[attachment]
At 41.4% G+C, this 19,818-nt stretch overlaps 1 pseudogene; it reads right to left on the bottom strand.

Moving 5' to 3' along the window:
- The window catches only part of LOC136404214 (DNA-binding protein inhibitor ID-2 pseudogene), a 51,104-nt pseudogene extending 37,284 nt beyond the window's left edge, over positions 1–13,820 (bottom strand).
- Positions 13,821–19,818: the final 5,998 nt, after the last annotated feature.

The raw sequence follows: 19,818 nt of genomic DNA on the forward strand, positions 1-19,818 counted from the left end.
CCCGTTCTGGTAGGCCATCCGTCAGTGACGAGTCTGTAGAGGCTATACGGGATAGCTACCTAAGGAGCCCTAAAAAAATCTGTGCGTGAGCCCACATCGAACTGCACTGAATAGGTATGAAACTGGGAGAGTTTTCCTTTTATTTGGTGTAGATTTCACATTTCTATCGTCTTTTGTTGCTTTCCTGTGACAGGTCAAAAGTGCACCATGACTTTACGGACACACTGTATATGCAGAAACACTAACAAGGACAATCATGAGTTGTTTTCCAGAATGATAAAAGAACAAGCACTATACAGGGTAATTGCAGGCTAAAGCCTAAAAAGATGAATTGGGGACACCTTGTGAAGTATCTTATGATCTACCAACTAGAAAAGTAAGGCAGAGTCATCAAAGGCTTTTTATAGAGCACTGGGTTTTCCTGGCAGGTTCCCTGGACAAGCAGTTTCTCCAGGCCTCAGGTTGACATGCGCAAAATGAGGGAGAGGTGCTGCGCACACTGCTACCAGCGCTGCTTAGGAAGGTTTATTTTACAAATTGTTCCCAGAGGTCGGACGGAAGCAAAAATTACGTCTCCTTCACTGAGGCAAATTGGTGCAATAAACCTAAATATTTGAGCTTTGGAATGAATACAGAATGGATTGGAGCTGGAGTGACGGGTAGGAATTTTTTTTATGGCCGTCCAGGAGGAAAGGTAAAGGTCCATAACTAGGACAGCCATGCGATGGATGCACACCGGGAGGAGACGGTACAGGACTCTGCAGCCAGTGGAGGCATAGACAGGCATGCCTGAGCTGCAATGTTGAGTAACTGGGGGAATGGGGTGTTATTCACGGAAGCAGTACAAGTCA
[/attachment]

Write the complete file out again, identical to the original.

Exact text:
At 41.4% G+C, this 19,818-nt stretch overlaps 1 pseudogene; it reads right to left on the bottom strand.

Moving 5' to 3' along the window:
- The window catches only part of LOC136404214 (DNA-binding protein inhibitor ID-2 pseudogene), a 51,104-nt pseudogene extending 37,284 nt beyond the window's left edge, over positions 1–13,820 (bottom strand).
- Positions 13,821–19,818: the final 5,998 nt, after the last annotated feature.

The raw sequence follows: 19,818 nt of genomic DNA on the forward strand, positions 1-19,818 counted from the left end.
CCCGTTCTGGTAGGCCATCCGTCAGTGACGAGTCTGTAGAGGCTATACGGGATAGCTACCTAAGGAGCCCTAAAAAAATCTGTGCGTGAGCCCACATCGAACTGCACTGAATAGGTATGAAACTGGGAGAGTTTTCCTTTTATTTGGTGTAGATTTCACATTTCTATCGTCTTTTGTTGCTTTCCTGTGACAGGTCAAAAGTGCACCATGACTTTACGGACACACTGTATATGCAGAAACACTAACAAGGACAATCATGAGTTGTTTTCCAGAATGATAAAAGAACAAGCACTATACAGGGTAATTGCAGGCTAAAGCCTAAAAAGATGAATTGGGGACACCTTGTGAAGTATCTTATGATCTACCAACTAGAAAAGTAAGGCAGAGTCATCAAAGGCTTTTTATAGAGCACTGGGTTTTCCTGGCAGGTTCCCTGGACAAGCAGTTTCTCCAGGCCTCAGGTTGACATGCGCAAAATGAGGGAGAGGTGCTGCGCACACTGCTACCAGCGCTGCTTAGGAAGGTTTATTTTACAAATTGTTCCCAGAGGTCGGACGGAAGCAAAAATTACGTCTCCTTCACTGAGGCAAATTGGTGCAATAAACCTAAATATTTGAGCTTTGGAATGAATACAGAATGGATTGGAGCTGGAGTGACGGGTAGGAATTTTTTTTATGGCCGTCCAGGAGGAAAGGTAAAGGTCCATAACTAGGACAGCCATGCGATGGATGCACACCGGGAGGAGACGGTACAGGACTCTGCAGCCAGTGGAGGCATAGACAGGCATGCCTGAGCTGCAATGTTGAGTAACTGGGGGAATGGGGTGTTATTCACGGAAGCAGTACAAGTCA